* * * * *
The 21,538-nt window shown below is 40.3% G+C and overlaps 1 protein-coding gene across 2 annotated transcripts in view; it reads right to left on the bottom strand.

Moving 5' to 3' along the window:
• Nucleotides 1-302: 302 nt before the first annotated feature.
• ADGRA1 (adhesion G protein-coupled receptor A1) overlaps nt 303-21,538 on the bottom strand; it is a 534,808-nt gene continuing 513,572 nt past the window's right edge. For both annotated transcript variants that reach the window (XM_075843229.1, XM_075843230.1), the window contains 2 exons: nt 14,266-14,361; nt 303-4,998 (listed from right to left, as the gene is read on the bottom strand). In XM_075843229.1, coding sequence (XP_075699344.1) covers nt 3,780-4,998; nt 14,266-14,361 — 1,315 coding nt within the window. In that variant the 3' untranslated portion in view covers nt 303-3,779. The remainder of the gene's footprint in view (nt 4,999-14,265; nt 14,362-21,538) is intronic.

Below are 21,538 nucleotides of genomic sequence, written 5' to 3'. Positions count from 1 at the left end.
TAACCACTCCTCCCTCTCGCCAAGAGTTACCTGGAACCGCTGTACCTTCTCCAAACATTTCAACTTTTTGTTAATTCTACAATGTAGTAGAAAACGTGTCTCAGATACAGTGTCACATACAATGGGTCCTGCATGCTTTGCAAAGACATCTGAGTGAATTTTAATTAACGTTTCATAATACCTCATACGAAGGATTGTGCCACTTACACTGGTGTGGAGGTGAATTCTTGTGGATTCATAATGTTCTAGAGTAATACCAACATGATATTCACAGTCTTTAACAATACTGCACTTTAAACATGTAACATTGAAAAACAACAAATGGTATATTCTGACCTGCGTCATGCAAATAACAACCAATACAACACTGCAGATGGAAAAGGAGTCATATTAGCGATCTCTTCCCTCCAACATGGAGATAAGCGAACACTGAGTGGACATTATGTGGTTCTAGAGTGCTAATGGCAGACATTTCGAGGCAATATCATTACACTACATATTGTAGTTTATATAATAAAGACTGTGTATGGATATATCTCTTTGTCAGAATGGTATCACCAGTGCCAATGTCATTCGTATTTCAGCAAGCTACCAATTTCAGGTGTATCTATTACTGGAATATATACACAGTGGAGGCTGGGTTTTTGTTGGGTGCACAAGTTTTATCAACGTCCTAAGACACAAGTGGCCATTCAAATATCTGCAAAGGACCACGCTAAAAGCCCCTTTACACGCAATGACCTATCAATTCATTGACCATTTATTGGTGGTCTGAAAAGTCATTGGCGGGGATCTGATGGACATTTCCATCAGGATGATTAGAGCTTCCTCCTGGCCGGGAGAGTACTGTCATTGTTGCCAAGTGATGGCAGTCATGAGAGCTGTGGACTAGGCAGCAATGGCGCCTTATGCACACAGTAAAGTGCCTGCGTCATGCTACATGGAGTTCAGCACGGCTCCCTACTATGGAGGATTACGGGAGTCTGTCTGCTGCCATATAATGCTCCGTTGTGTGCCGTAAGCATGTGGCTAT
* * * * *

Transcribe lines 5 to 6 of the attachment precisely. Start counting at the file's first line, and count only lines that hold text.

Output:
Below are 21,538 nucleotides of genomic sequence, written 5' to 3'. Positions count from 1 at the left end.
TAACCACTCCTCCCTCTCGCCAAGAGTTACCTGGAACCGCTGTACCTTCTCCAAACATTTCAACTTTTTGTTAATTCTACAATGTAGTAGAAAACGTGTCTCAGATACAGTGTCACATACAATGGGTCCTGCATGCTTTGCAAAGACATCTGAGTGAATTTTAATTAACGTTTCATAATACCTCATACGAAGGATTGTGCCACTTACACTGGTGTGGAGGTGAATTCTTGTGGATTCATAATGTTCTAGAGTAATACCAACATGATATTCACAGTCTTTAACAATACTGCACTTTAAACATGTAACATTGAAAAACAACAAATGGTATATTCTGACCTGCGTCATGCAAATAACAACCAATACAACACTGCAGATGGAAAAGGAGTCATATTAGCGATCTCTTCCCTCCAACATGGAGATAAGCGAACACTGAGTGGACATTATGTGGTTCTAGAGTGCTAATGGCAGACATTTCGAGGCAATATCATTACACTACATATTGTAGTTTATATAATAAAGACTGTGTATGGATATATCTCTTTGTCAGAATGGTATCACCAGTGCCAATGTCATTCGTATTTCAGCAAGCTACCAATTTCAGGTGTATCTATTACTGGAATATATACACAGTGGAGGCTGGGTTTTTGTTGGGTGCACAAGTTTTATCAACGTCCTAAGACACAAGTGGCCATTCAAATATCTGCAAAGGACCACGCTAAAAGCCCCTTTACACGCAATGACCTATCAATTCATTGACCATTTATTGGTGGTCTGAAAAGTCATTGGCGGGGATCTGATGGACATTTCCATCAGGATGATTAGAGCTTCCTCCTGGCCGGGAGAGTACTGTCATTGTTGCCAAGTGATGGCAGTCATGAGAGCTGTGGACTAGGCAGCAATGGCGCCTTATGCACACAGTAAAGTGCCTGCGTCATGCTACATGGAGTTCAGCACGGCTCCCTACTATGGAGGATTACGGGAGTCTGTCTGCTGCCATATAATGCTCCGTTGTGTGCCGTAAGCATGTGGCTAT